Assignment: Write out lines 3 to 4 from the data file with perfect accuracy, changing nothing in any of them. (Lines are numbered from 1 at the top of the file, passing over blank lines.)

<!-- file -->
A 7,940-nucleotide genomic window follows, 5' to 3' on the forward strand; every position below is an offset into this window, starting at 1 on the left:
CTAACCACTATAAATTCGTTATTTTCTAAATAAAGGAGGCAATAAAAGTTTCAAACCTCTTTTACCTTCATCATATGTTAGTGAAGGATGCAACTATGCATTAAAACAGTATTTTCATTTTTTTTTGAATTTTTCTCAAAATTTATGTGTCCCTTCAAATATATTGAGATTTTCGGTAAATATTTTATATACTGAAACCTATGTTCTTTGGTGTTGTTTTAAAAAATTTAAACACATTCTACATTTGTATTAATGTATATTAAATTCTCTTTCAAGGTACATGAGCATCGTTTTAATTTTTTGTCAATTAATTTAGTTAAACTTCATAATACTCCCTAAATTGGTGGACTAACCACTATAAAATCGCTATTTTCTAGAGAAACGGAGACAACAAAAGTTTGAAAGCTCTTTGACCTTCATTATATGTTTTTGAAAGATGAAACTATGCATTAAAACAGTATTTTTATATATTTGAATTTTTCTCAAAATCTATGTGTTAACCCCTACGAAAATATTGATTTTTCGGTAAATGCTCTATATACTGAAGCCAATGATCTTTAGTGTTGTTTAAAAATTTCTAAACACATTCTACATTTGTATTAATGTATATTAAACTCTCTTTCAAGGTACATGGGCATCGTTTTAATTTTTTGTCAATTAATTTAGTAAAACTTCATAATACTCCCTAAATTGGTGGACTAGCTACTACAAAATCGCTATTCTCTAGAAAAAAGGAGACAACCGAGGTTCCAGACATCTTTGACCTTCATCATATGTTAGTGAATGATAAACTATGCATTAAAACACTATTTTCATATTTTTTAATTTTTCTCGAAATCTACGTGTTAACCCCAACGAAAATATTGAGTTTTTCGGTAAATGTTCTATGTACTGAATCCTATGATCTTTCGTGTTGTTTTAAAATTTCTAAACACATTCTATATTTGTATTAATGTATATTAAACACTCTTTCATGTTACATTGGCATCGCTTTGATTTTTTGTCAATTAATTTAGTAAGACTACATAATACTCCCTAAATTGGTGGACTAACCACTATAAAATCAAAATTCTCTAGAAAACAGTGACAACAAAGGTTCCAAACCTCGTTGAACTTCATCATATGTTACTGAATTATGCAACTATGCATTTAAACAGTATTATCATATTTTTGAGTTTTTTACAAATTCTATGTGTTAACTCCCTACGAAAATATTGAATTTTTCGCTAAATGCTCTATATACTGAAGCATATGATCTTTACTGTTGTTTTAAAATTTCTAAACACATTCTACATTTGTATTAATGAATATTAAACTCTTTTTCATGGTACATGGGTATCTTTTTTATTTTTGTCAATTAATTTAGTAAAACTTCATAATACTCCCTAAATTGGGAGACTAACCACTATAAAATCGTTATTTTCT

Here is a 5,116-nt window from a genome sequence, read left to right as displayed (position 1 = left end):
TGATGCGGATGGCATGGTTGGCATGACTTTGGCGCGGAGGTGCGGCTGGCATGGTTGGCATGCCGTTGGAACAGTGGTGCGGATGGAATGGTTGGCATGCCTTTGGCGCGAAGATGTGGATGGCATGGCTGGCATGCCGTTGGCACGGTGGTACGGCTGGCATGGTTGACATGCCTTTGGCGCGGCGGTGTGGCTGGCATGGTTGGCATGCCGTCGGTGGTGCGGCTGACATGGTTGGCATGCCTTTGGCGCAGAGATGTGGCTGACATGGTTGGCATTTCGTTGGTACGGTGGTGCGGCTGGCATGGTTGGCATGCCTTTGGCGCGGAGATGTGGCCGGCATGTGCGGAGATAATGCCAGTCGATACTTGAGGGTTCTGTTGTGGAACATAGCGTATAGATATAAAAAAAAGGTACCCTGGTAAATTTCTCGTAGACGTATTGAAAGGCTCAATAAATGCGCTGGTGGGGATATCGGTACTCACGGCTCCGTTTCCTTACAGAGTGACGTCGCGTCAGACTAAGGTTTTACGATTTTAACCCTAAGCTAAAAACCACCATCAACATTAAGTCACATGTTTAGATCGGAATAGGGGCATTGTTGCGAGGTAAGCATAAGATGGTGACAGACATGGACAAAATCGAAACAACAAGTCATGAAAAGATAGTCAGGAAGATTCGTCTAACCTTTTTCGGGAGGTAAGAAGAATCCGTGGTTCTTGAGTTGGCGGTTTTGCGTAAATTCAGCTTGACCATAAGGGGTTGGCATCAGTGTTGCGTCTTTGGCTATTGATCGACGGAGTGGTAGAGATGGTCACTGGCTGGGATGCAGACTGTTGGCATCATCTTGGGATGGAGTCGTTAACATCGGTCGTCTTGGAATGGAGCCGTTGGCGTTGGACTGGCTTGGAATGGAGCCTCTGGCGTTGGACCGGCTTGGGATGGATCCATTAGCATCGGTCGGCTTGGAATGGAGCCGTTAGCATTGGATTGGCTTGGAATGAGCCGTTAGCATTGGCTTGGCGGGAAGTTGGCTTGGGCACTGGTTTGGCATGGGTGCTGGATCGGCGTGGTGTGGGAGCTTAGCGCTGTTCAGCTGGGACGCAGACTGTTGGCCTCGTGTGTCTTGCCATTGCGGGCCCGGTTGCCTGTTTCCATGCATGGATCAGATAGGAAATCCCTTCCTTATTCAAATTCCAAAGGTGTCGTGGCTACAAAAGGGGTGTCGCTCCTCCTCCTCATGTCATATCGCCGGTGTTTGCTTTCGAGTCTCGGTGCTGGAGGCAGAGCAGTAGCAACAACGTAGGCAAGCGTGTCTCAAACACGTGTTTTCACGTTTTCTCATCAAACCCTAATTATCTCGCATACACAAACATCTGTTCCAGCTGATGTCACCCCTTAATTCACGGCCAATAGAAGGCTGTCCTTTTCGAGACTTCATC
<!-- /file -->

Here is a 5,116-nt window from a genome sequence, read left to right as displayed (position 1 = left end):
TGATGCGGATGGCATGGTTGGCATGACTTTGGCGCGGAGGTGCGGCTGGCATGGTTGGCATGCCGTTGGAACAGTGGTGCGGATGGAATGGTTGGCATGCCTTTGGCGCGAAGATGTGGATGGCATGGCTGGCATGCCGTTGGCACGGTGGTACGGCTGGCATGGTTGACATGCCTTTGGCGCGGCGGTGTGGCTGGCATGGTTGGCATGCCGTCGGTGGTGCGGCTGACATGGTTGGCATGCCTTTGGCGCAGAGATGTGGCTGACATGGTTGGCATTTCGTTGGTACGGTGGTGCGGCTGGCATGGTTGGCATGCCTTTGGCGCGGAGATGTGGCCGGCATGTGCGGAGATAATGCCAGTCGATACTTGAGGGTTCTGTTGTGGAACATAGCGTATAGATATAAAAAAAAGGTACCCTGGTAAATTTCTCGTAGACGTATTGAAAGGCTCAATAAATGCGCTGGTGGGGATATCGGTACTCACGGCTCCGTTTCCTTACAGAGTGACGTCGCGTCAGACTAAGGTTTTACGATTTTAACCCTAAGCTAAAAACCACCATCAACATTAAGTCACATGTTTAGATCGGAATAGGGGCATTGTTGCGAGGTAAGCATAAGATGGTGACAGACATGGACAAAATCGAAACAACAAGTCATGAAAAGATAGTCAGGAAGATTCGTCTAACCTTTTTCGGGAGGTAAGAAGAATCCGTGGTTCTTGAGTTGGCGGTTTTGCGTAAATTCAGCTTGACCATAAGGGGTTGGCATCAGTGTTGCGTCTTTGGCTATTGATCGACGGAGTGGTAGAGATGGTCACTGGCTGGGATGCAGACTGTTGGCATCATCTTGGGATGGAGTCGTTAACATCGGTCGTCTTGGAATGGAGCCGTTGGCGTTGGACTGGCTTGGAATGGAGCCTCTGGCGTTGGACCGGCTTGGGATGGATCCATTAGCATCGGTCGGCTTGGAATGGAGCCGTTAGCATTGGATTGGCTTGGAATGAGCCGTTAGCATTGGCTTGGCGGGAAGTTGGCTTGGGCACTGGTTTGGCATGGGTGCTGGATCGGCGTGGTGTGGGAGCTTAGCGCTGTTCAGCTGGGACGCAGACTGTTGGCCTCGTGTGTCTTGCCATTGCGGGCCCGGTTGCCTGTTTCCATGCATGGATCAGATAGGAAATCCCTTCCTTATTCAAATTCCAAAGGTGTCGTGGCTACAAAAGGGGTGTCGCTCCTCCTCCTCATGTCATATCGCCGGTGTTTGCTTTCGAGTCTCGGTGCTGGAGGCAGAGCAGTAGCAACAACGTAGGCAAGCGTGTCTCAAACACGTGTTTTCACGTTTTCTCATCAAACCCTAATTATCTCGCATACACAAACATCTGTTCCAGCTGATGTCACCCCTTAATTCACGGCCAATAGAAGGCTGTCCTTTTCGAGACTTCATC